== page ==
Christian Trust advises teachers to ‘re-educate’ children who make apolitically correct comments
A Christian foundation that runs 11 schools has instructed teachers to “re-educate” children who make non-PC comments on the playground.
The Aquinas Church of England Education Trust was warned today by a former Downing Street adviser that its approach appears “very sinister” – and could even backfire by turning controversial phrases into “forbidden fruit”.
The Trust, named after the well-known medieval philosopher and theologian Thomas Aquinas, laid out its move to challenge “negative language and actions” in its policies for equality, justice, diversity and inclusion.
The latest wake-up call is calling on schools in south-east London, Kent and East Sussex to “challenge negative language and actions, re-educate where necessary and apply sanctions”.
The Trust says teachers need to “challenge” students using phrases like “that’s crazy” – a phrase often used by celebrities – and “stop acting like a girl”.
A Christian trust running 11 schools has instructed teachers to ‘re-educate’ children who make non-PC comments on the playground (file image)
It advises teachers to first argue with children and explain why the terms are offensive or inappropriate.
But the policy goes on to say, “If repeated, the class teacher must ‘transform’ the student. More than twice = sanctions.’ It adds that for “direct attribution” related to sexuality or disability “the class teacher/chaplain leader MUST impose a sanction, e.g. e.g. a call home, incarceration, community service”.
Retired school principal Chris McGovern, chairman of the Campaign for Real Education and former education adviser to David Cameron when he was Prime Minister, said the trust’s approach was wrong.
He said: “It’s very scary. The phrases are used a lot in the playground, and if you focus on the ones on re-education, students might actually be drawn to them because you’re giving them forbidden fruit.
“While certain children take the policy seriously, others may be drawn to the language deemed unacceptable and see it as a challenge. Re-education is a very unfortunate term because it is associated with authoritarian and totalitarian thinking.’
Mr McGovern said schools should instead provide “a broad overview” of the issue and “talk about how specific types of language can be accommodated”.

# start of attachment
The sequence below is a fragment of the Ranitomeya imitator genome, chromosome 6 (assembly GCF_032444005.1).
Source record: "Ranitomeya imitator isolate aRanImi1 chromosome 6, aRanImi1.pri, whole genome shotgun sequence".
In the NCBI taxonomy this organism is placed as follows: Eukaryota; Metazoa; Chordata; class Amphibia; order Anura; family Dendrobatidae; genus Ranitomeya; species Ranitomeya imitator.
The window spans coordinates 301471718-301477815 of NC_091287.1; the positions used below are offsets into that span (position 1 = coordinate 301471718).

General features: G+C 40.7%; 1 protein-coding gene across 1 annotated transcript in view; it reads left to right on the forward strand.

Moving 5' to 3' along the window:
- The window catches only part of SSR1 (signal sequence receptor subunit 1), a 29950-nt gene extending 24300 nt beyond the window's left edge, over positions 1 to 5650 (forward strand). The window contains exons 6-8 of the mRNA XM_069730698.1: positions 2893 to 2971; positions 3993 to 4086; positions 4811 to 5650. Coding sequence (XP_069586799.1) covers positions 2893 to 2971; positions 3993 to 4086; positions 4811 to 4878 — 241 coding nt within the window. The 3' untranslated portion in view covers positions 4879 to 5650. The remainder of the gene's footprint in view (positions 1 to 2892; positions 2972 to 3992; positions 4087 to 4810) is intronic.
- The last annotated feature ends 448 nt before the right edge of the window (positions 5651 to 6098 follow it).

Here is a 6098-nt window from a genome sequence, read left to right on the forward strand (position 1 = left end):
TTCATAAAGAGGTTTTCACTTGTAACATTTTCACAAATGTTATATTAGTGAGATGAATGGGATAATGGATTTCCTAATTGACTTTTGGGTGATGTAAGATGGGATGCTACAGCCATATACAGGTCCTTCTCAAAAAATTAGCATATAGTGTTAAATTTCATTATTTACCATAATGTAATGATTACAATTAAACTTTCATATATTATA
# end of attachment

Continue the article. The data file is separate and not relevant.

He criticized the general situation, including the revision of children’s author Roald Dahl’s books, as “a narrowing of language to accommodate an increasingly awakened ideology”. He added, “I don’t think the great St. Thomas Aquinas would have been happy about that.”
Retired school principal Chris McGovern (pictured), chairman of the Campaign for Real Education and former education adviser to David Cameron when he was Prime Minister, said the trust’s approach was wrong
The Trust runs ten primary schools in Bromley, Chislehurst and Penge in south-east London, Keston and Westerham in Kent and Rye in East Sussex, and one secondary school, Rye College.
A parent at St Nicholas’ Church of England Primary, Chislehurst – one of the schools run by the Aquinas Trust – said children are “far too young” to understand the language policy.
The 30-year-old administrative assistant, who requested anonymity, said: “It’s too confusing for children of that age when they’re told they can’t say certain things.
The mother-of-three, who has three children at the school, adds, “They’re way too young.” I think schools should at least wait until they’re older and have more knowledge and their brains can actually understand these things .’
Another mother whose son visits Santa Claus expressed concerns that the policy is promoting an “ideology” rather than promoting equality.
The 36-year-old financial assistant said: “I honestly think these issues should be left until they’re older.
“I’m very pro-equality and education, and all identities should be celebrated, but our children must come first.
“Lobby groups have so much influence over the government. It has to be checked whether this is equality or whether it goes further and pushes some kind of ideology.”
The controversy comes after the £172,000 chief fire officer for the Greater Manchester Fire and Rescue Service said the use of the word “firefighters” would no longer be tolerated.
Meanwhile, Dahl’s classic books have been altered, with references to weight, mental health, violence, gender, and race altered.
The Aquinas Trust, whose schools are rated ‘good’ by Ofsted inspectors, said ‘all staff, students and volunteers’ have a ‘duty to act in accordance with this policy and to treat others with dignity and not to discriminate at all times or harass others”.
The Bromley-based Trust added: “This policy has been developed on the basis of the Trust’s Christian values and principles.
“The right to develop, learn and work in a non-discriminatory environment is part of the Trust’s Christian ethos, which has at its heart the highest worth and dignity of every human being before God.”
Source: | This article originally belongs to Dailymail.co.uk
https://www.soundhealthandlastingwealth.com/celebrity/re-educate-children-who-make-non-politically-correct-comments-christian-trust-tells-teachers/ Christian Trust advises teachers to ‘re-educate’ children who make apolitically correct comments